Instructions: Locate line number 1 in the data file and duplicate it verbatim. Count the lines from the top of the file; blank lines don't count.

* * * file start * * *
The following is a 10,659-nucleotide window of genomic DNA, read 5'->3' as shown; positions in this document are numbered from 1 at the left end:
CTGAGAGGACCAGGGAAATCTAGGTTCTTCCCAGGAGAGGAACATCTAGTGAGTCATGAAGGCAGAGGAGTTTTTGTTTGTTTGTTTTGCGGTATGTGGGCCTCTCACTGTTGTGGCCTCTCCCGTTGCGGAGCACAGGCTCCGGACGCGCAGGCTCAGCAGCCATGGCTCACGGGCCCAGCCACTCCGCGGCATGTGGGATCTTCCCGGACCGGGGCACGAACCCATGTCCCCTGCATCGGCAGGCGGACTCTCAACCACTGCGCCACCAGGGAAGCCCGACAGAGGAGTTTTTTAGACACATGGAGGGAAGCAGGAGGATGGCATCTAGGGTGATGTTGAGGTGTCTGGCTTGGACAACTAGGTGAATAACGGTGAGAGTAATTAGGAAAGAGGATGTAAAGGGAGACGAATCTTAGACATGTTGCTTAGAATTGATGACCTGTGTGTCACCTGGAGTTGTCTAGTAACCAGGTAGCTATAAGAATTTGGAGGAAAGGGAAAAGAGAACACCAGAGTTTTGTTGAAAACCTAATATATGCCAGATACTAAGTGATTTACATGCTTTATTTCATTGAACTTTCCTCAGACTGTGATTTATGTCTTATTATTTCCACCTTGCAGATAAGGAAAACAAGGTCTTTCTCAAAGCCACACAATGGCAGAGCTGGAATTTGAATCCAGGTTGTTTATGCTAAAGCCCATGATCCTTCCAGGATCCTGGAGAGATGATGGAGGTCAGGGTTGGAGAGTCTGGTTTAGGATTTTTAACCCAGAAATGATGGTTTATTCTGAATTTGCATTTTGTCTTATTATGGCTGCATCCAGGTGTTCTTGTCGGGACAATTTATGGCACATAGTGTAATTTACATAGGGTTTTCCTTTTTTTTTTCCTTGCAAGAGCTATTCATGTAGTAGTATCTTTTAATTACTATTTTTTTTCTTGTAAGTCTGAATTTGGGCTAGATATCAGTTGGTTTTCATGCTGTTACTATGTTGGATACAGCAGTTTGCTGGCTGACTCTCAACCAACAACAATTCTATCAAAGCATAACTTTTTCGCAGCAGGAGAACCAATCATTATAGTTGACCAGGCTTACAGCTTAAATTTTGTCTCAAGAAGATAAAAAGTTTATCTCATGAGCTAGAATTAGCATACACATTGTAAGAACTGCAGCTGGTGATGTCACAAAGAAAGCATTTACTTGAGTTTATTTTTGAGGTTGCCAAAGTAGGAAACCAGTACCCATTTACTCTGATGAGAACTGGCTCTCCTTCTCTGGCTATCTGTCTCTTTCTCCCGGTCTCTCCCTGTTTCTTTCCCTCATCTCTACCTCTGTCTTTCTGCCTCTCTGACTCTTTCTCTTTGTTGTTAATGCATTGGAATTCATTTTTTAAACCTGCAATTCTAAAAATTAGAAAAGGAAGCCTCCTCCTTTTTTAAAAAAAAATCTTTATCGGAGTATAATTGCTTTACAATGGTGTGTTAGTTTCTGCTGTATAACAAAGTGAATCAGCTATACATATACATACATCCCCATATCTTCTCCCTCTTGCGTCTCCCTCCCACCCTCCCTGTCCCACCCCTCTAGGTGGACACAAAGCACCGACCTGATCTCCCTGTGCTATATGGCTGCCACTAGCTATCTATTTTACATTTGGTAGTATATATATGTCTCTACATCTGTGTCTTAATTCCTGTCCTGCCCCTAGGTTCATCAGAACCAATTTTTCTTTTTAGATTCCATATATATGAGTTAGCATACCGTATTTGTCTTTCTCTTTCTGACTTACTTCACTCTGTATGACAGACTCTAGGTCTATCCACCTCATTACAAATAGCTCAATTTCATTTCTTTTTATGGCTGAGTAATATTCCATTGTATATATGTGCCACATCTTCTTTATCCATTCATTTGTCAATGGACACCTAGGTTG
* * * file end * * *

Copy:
The following is a 10,659-nucleotide window of genomic DNA, read 5'->3' as shown; positions in this document are numbered from 1 at the left end: